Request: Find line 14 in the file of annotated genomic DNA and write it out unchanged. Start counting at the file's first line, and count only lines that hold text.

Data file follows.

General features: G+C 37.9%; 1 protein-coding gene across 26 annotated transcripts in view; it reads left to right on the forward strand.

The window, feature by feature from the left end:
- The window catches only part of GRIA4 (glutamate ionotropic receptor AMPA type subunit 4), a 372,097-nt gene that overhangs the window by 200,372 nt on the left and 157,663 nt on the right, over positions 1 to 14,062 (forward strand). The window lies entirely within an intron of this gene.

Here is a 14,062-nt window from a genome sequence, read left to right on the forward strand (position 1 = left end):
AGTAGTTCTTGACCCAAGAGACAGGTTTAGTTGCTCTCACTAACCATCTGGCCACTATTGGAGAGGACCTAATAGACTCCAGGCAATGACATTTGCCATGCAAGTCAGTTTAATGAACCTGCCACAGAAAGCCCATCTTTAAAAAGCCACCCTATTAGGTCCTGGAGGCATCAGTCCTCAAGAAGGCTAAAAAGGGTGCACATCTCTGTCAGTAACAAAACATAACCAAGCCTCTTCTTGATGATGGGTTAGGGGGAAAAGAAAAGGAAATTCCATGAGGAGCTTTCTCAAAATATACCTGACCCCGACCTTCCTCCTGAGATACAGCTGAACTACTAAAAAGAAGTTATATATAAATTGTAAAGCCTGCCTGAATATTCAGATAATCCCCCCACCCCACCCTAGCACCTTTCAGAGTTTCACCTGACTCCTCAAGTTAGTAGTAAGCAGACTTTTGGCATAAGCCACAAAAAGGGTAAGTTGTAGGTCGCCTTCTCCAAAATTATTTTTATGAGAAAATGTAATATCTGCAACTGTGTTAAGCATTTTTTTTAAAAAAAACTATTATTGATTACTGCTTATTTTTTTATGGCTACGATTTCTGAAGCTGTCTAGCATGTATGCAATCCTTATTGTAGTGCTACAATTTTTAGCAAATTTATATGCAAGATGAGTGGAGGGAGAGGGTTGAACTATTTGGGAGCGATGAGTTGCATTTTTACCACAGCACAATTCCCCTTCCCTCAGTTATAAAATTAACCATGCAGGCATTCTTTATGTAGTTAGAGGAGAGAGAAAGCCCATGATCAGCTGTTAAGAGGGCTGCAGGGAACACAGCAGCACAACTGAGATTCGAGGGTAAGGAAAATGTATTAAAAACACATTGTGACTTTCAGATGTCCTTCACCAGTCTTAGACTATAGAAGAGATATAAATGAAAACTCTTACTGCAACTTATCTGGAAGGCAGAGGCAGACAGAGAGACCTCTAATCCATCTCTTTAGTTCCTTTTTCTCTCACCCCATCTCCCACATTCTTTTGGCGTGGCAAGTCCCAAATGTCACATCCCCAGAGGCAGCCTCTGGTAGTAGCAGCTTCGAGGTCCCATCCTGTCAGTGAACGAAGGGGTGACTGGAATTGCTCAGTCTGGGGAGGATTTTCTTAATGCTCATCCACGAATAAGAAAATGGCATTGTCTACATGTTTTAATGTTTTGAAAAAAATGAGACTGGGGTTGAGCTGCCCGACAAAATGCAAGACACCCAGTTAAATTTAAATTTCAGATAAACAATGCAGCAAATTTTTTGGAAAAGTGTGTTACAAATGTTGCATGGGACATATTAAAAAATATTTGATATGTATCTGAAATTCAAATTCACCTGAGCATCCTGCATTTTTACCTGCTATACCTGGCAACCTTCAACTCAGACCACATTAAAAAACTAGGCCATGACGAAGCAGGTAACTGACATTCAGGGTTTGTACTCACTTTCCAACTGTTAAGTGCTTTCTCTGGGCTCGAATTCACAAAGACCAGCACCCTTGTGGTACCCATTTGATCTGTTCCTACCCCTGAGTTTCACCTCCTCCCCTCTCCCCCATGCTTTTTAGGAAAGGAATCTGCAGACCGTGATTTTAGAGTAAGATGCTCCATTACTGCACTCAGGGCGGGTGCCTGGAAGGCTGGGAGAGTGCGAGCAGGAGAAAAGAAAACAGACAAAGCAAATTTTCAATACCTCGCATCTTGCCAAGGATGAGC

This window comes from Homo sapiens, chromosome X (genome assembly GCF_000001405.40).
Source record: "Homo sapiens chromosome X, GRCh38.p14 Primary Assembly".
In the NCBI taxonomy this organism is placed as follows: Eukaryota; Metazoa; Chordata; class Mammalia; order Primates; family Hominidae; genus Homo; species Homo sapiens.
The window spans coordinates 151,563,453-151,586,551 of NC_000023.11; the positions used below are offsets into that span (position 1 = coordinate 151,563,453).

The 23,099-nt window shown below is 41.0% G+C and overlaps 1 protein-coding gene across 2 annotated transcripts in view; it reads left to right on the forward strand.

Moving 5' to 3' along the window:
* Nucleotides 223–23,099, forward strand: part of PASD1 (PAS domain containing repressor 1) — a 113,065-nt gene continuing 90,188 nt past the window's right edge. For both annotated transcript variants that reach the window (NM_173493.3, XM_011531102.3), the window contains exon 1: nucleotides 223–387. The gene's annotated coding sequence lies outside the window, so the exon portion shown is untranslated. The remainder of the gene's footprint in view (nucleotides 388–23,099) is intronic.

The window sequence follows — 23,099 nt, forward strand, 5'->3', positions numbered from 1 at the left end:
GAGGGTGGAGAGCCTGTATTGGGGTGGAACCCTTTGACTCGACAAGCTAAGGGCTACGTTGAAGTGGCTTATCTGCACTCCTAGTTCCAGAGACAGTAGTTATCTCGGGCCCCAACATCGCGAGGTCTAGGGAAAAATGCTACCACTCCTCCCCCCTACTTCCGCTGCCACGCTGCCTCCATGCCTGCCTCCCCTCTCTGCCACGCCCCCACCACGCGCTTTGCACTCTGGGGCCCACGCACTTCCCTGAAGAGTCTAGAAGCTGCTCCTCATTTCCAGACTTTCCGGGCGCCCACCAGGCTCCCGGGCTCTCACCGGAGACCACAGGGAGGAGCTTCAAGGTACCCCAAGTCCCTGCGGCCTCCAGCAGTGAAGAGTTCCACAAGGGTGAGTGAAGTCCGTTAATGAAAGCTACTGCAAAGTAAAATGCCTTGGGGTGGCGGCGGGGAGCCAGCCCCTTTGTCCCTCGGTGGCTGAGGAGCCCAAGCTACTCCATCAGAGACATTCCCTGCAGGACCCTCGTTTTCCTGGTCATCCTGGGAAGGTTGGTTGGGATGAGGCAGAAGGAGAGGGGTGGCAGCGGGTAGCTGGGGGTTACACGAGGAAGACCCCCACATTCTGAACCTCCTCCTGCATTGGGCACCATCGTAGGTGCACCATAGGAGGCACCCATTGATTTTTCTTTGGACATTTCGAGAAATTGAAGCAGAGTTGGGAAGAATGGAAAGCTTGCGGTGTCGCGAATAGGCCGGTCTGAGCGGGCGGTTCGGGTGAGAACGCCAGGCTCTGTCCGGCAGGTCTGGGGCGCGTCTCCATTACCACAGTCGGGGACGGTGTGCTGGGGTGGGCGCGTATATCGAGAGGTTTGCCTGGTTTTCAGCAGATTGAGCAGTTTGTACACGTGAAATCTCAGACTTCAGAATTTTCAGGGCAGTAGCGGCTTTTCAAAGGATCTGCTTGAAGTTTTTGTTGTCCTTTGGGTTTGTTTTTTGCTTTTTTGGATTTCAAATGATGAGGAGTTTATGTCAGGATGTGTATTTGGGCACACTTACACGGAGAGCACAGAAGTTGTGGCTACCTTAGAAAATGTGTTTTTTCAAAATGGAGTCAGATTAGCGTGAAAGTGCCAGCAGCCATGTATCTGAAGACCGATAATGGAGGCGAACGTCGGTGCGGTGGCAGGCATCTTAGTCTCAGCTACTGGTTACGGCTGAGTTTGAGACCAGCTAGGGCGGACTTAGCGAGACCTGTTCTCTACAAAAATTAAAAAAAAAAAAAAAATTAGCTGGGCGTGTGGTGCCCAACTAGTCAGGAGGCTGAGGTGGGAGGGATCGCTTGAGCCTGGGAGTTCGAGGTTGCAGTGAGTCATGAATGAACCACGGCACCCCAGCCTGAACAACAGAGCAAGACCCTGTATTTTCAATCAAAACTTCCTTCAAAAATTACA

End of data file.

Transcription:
GAGGGTGGAGAGCCTGTATTGGGGTGGAACCCTTTGACTCGACAAGCTAAGGGCTACGTTGAAGTGGCTTATCTGCACTCCTAGTTCCAGAGACAGTAGTTATCTCGGGCCCCAACATCGCGAGGTCTAGGGAAAAATGCTACCACTCCTCCCCCCTACTTCCGCTGCCACGCTGCCTCCATGCCTGCCTCCCCTCTCTGCCACGCCCCCACCACGCGCTTTGCACTCTGGGGCCCACGCACTTCCCTGAAGAGTCTAGAAGCTGCTCCTCATTTCCAGACTTTCCGGGCGCCCACCAGGCTCCCGGGCTCTCACCGGAGACCACAGGGAGGAGCTTCAAGGTACCCCAAGTCCCTGCGGCCTCCAGCAGTGAAGAGTTCCACAAGGGTGAGTGAAGTCCGTTAATGAAAGCTACTGCAAAGTAAAATGCCTTGGGGTGGCGGCGGGGAGCCAGCCCCTTTGTCCCTCGGTGGCTGAGGAGCCCAAGCTACTCCATCAGAGACATTCCCTGCAGGACCCTCGTTTTCCTGGTCATCCTGGGAAGGTTGGTTGGGATGAGGCAGAAGGAGAGGGGTGGCAGCGGGTAGCTGGGGGTTACACGAGGAAGACCCCCACATTCTGAACCTCCTCCTGCATTGGGCACCATCGTAGGTGCACCATAGGAGGCACCCATTGATTTTTCTTTGGACATTTCGAGAAATTGAAGCAGAGTTGGGAAGAATGGAAAGCTTGCGGTGTCGCGAATAGGCCGGTCTGAGCGGGCGGTTCGGGTGAGAACGCCAGGCTCTGTCCGGCAGGTCTGGGGCGCGTCTCCATTACCACAGTCGGGGACGGTGTGCTGGGGTGGGCGCGTATATCGAGAGGTTTGCCTGGTTTTCAGCAGATTGAGCAGTTTGTACACGTGAAATCTCAGACTTCAGAATTTTCAGGGCAGTAGCGGCTTTTCAAAGGATCTGCTTGAAGTTTTTGTTGTCCTTTGGGTTTGTTTTTTGCTTTTTTGGATTTCAAATGATGAGGAGTTTATGTCAGGATGTGTATTTGGGCACACTTACACGGAGAGCACAGAAGTTGTGGCTACCTTAGAAAATGTGTTTTTTCAAAATGGAGTCAGATTAGCGTGAAAGTGCCAGCAGCCATGTATCTGAAGACCGATAATGGAGGCGAACGTCGGTGCGGTGGCAGGCATCTTAGTCTCAGCTACTGGTTACGGCTGAGTTTGAGACCAGCTAGGGCGGACTTAGCGAGACCTGTTCTCTACAAAAATTAAAAAAAAAAAAAAAATTAGCTGGGCGTGTGGTGCCCAACTAGTCAGGAGGCTGAGGTGGGAGGGATCGCTTGAGCCTGGGAGTTCGAGGTTGCAGTGAGTCATGAATGAACCACGGCACCCCAGCCTGAACAACAGAGCAAGACCCTGTATTTTCAATCAAAACTTCCTTCAAAAATTACA